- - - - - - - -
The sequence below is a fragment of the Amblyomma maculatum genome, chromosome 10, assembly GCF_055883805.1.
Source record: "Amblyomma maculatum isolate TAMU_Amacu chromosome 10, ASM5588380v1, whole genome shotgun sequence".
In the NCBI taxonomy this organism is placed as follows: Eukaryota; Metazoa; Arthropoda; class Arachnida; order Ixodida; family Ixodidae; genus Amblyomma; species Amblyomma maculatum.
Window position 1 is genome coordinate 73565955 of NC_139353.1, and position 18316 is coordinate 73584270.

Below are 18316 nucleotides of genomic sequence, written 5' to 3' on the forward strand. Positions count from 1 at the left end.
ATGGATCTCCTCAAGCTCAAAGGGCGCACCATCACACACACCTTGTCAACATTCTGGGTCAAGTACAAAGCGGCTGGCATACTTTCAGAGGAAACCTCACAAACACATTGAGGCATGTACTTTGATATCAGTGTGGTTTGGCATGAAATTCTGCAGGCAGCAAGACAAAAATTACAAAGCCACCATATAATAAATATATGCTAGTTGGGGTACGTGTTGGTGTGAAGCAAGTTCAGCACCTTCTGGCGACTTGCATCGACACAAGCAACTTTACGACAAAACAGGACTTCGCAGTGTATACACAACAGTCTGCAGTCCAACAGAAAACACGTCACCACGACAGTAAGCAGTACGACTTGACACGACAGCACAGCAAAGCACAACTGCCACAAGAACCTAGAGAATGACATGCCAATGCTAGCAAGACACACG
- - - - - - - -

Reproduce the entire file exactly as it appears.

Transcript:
The sequence below is a fragment of the Amblyomma maculatum genome, chromosome 10, assembly GCF_055883805.1.
Source record: "Amblyomma maculatum isolate TAMU_Amacu chromosome 10, ASM5588380v1, whole genome shotgun sequence".
In the NCBI taxonomy this organism is placed as follows: Eukaryota; Metazoa; Arthropoda; class Arachnida; order Ixodida; family Ixodidae; genus Amblyomma; species Amblyomma maculatum.
Window position 1 is genome coordinate 73565955 of NC_139353.1, and position 18316 is coordinate 73584270.

Below are 18316 nucleotides of genomic sequence, written 5' to 3' on the forward strand. Positions count from 1 at the left end.
ATGGATCTCCTCAAGCTCAAAGGGCGCACCATCACACACACCTTGTCAACATTCTGGGTCAAGTACAAAGCGGCTGGCATACTTTCAGAGGAAACCTCACAAACACATTGAGGCATGTACTTTGATATCAGTGTGGTTTGGCATGAAATTCTGCAGGCAGCAAGACAAAAATTACAAAGCCACCATATAATAAATATATGCTAGTTGGGGTACGTGTTGGTGTGAAGCAAGTTCAGCACCTTCTGGCGACTTGCATCGACACAAGCAACTTTACGACAAAACAGGACTTCGCAGTGTATACACAACAGTCTGCAGTCCAACAGAAAACACGTCACCACGACAGTAAGCAGTACGACTTGACACGACAGCACAGCAAAGCACAACTGCCACAAGAACCTAGAGAATGACATGCCAATGCTAGCAAGACACACG